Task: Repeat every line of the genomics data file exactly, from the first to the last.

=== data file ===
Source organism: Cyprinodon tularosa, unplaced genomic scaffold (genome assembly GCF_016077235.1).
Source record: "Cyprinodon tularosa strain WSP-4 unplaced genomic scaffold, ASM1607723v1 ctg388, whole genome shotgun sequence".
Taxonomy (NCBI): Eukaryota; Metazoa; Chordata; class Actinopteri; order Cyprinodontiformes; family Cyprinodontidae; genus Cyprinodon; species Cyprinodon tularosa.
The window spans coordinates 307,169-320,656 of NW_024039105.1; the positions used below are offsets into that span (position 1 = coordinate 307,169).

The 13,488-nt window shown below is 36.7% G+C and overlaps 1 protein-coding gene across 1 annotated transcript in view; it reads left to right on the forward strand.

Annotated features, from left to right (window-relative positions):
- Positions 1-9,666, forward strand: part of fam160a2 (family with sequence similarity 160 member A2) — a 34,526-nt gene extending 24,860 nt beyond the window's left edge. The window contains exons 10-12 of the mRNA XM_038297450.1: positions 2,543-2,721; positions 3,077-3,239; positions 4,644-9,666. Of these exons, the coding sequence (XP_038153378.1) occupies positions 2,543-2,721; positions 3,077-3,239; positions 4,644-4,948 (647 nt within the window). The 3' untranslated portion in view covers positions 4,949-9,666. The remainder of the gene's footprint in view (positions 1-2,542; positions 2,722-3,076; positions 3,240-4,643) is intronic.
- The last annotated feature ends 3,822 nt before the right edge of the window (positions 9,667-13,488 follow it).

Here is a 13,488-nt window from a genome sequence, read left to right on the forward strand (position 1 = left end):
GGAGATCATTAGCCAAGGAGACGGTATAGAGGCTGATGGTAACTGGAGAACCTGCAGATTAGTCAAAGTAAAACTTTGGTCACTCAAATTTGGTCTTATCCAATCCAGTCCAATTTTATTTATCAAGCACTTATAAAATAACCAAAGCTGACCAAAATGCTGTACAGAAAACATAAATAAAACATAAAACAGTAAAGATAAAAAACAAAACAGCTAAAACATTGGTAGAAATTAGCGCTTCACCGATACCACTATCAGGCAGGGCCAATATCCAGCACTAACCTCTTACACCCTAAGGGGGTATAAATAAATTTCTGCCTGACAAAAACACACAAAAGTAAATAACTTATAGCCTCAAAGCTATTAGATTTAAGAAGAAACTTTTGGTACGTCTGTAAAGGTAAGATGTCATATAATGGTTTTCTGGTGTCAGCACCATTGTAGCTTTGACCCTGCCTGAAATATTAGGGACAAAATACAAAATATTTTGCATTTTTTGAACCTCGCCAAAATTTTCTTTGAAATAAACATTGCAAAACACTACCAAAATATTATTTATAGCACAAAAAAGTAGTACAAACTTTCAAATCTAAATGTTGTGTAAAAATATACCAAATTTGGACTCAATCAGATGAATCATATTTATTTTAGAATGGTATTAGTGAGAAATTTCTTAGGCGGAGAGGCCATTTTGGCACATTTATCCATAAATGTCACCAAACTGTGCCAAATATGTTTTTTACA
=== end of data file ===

Source organism: Cyprinodon tularosa, unplaced genomic scaffold (genome assembly GCF_016077235.1).
Source record: "Cyprinodon tularosa strain WSP-4 unplaced genomic scaffold, ASM1607723v1 ctg388, whole genome shotgun sequence".
Taxonomy (NCBI): Eukaryota; Metazoa; Chordata; class Actinopteri; order Cyprinodontiformes; family Cyprinodontidae; genus Cyprinodon; species Cyprinodon tularosa.
The window spans coordinates 307,169-320,656 of NW_024039105.1; the positions used below are offsets into that span (position 1 = coordinate 307,169).

The 13,488-nt window shown below is 36.7% G+C and overlaps 1 protein-coding gene across 1 annotated transcript in view; it reads left to right on the forward strand.

Annotated features, from left to right (window-relative positions):
- Positions 1-9,666, forward strand: part of fam160a2 (family with sequence similarity 160 member A2) — a 34,526-nt gene extending 24,860 nt beyond the window's left edge. The window contains exons 10-12 of the mRNA XM_038297450.1: positions 2,543-2,721; positions 3,077-3,239; positions 4,644-9,666. Of these exons, the coding sequence (XP_038153378.1) occupies positions 2,543-2,721; positions 3,077-3,239; positions 4,644-4,948 (647 nt within the window). The 3' untranslated portion in view covers positions 4,949-9,666. The remainder of the gene's footprint in view (positions 1-2,542; positions 2,722-3,076; positions 3,240-4,643) is intronic.
- The last annotated feature ends 3,822 nt before the right edge of the window (positions 9,667-13,488 follow it).

Here is a 13,488-nt window from a genome sequence, read left to right on the forward strand (position 1 = left end):
GGAGATCATTAGCCAAGGAGACGGTATAGAGGCTGATGGTAACTGGAGAACCTGCAGATTAGTCAAAGTAAAACTTTGGTCACTCAAATTTGGTCTTATCCAATCCAGTCCAATTTTATTTATCAAGCACTTATAAAATAACCAAAGCTGACCAAAATGCTGTACAGAAAACATAAATAAAACATAAAACAGTAAAGATAAAAAACAAAACAGCTAAAACATTGGTAGAAATTAGCGCTTCACCGATACCACTATCAGGCAGGGCCAATATCCAGCACTAACCTCTTACACCCTAAGGGGGTATAAATAAATTTCTGCCTGACAAAAACACACAAAAGTAAATAACTTATAGCCTCAAAGCTATTAGATTTAAGAAGAAACTTTTGGTACGTCTGTAAAGGTAAGATGTCATATAATGGTTTTCTGGTGTCAGCACCATTGTAGCTTTGACCCTGCCTGAAATATTAGGGACAAAATACAAAATATTTTGCATTTTTTGAACCTCGCCAAAATTTTCTTTGAAATAAACATTGCAAAACACTACCAAAATATTATTTATAGCACAAAAAAGTAGTACAAACTTTCAAATCTAAATGTTGTGTAAAAATATACCAAATTTGGACTCAATCAGATGAATCATATTTATTTTAGAATGGTATTAGTGAGAAATTTCTTAGGCGGAGAGGCCATTTTGGCACATTTATCCATAAATGTCACCAAACTGTGCCAAATATGTTTTTTACA